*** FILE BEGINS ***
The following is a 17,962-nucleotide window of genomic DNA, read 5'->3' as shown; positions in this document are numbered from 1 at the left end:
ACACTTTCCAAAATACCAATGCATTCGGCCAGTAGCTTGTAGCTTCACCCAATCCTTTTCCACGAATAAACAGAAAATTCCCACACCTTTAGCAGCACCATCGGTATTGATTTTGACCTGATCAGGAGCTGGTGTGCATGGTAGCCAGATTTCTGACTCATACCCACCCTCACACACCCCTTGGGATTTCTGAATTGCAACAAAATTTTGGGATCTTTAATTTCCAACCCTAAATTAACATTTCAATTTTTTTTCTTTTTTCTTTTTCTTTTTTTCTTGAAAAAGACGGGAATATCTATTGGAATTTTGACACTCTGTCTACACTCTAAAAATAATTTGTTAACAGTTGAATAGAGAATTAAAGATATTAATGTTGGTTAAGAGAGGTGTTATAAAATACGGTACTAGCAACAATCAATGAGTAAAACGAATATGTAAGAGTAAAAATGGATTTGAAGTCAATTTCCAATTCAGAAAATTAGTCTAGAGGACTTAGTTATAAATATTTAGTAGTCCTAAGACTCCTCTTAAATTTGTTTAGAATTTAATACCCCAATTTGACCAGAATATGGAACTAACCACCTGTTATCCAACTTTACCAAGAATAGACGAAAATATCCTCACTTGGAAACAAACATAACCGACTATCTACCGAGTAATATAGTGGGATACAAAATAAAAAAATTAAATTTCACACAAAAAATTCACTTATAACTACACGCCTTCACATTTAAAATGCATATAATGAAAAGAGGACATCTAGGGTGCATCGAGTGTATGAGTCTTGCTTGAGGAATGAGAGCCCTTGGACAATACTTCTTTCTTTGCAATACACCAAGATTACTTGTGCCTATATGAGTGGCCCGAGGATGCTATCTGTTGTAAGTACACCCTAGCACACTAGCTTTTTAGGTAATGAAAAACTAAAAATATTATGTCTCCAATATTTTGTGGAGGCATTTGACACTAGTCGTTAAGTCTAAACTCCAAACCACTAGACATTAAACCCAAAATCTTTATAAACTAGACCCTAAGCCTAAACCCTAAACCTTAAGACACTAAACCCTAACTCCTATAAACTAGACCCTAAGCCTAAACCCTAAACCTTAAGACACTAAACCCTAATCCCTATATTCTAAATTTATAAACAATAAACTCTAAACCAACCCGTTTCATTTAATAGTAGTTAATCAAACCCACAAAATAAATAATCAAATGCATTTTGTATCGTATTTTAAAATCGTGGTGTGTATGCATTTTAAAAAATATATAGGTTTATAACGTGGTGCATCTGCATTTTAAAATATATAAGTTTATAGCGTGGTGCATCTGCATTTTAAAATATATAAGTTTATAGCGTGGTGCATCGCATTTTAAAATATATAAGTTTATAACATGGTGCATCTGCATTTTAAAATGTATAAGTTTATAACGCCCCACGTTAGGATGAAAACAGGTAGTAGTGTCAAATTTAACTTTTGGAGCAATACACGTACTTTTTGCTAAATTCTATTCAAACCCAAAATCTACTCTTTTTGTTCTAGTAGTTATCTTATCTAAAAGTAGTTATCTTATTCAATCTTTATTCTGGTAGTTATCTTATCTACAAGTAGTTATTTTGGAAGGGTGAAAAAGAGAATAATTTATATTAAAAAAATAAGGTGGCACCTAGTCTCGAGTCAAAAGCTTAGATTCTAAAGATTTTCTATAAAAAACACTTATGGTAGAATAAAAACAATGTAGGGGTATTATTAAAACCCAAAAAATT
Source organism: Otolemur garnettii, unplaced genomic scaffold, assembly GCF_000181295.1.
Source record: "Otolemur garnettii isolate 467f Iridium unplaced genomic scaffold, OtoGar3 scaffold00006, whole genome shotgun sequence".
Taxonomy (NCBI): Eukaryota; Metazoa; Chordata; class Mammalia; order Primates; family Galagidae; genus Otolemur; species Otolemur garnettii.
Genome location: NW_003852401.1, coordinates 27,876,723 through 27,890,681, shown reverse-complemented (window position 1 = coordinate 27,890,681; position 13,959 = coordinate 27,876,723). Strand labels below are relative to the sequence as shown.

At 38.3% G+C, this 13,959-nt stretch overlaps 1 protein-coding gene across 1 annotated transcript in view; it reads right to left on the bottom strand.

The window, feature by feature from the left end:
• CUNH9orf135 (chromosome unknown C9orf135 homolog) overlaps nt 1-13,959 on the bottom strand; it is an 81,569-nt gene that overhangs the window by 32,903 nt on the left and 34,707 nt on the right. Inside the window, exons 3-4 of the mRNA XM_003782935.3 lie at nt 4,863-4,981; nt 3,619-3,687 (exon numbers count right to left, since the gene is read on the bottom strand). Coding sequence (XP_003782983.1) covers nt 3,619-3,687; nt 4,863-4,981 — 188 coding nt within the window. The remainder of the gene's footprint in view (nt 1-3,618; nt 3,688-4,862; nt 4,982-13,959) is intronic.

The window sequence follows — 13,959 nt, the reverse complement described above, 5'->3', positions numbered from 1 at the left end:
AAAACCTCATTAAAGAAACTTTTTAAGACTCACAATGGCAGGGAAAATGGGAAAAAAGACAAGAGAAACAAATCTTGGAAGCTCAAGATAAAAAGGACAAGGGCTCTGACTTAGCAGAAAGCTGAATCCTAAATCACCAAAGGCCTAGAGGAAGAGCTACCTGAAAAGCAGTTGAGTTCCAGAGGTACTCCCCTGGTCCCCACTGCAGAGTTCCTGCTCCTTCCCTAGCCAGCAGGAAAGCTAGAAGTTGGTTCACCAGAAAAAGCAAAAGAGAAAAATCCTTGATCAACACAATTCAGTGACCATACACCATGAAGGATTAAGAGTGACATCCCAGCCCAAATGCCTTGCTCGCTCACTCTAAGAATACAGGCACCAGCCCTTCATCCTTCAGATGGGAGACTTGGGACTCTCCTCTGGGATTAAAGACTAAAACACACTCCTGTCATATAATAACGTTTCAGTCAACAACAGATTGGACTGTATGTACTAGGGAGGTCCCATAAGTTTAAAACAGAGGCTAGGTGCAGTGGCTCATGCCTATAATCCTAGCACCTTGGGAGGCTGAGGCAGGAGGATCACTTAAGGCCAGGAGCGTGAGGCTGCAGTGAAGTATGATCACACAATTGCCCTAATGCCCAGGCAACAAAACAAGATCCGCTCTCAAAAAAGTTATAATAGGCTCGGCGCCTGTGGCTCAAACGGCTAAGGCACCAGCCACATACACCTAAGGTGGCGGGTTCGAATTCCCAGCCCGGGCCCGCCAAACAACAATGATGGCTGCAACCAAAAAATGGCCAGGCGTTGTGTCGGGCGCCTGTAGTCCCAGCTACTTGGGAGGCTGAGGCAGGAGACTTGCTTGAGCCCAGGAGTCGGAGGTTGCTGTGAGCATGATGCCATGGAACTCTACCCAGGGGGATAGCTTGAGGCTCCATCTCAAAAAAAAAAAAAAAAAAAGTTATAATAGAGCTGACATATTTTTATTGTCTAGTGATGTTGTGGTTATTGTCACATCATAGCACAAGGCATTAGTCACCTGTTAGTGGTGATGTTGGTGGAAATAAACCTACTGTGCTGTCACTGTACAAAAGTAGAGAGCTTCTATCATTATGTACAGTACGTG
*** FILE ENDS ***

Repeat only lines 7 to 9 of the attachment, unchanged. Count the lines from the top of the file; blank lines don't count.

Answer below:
At 38.3% G+C, this 13,959-nt stretch overlaps 1 protein-coding gene across 1 annotated transcript in view; it reads right to left on the bottom strand.

The window, feature by feature from the left end:
• CUNH9orf135 (chromosome unknown C9orf135 homolog) overlaps nt 1-13,959 on the bottom strand; it is an 81,569-nt gene that overhangs the window by 32,903 nt on the left and 34,707 nt on the right. Inside the window, exons 3-4 of the mRNA XM_003782935.3 lie at nt 4,863-4,981; nt 3,619-3,687 (exon numbers count right to left, since the gene is read on the bottom strand). Coding sequence (XP_003782983.1) covers nt 3,619-3,687; nt 4,863-4,981 — 188 coding nt within the window. The remainder of the gene's footprint in view (nt 1-3,618; nt 3,688-4,862; nt 4,982-13,959) is intronic.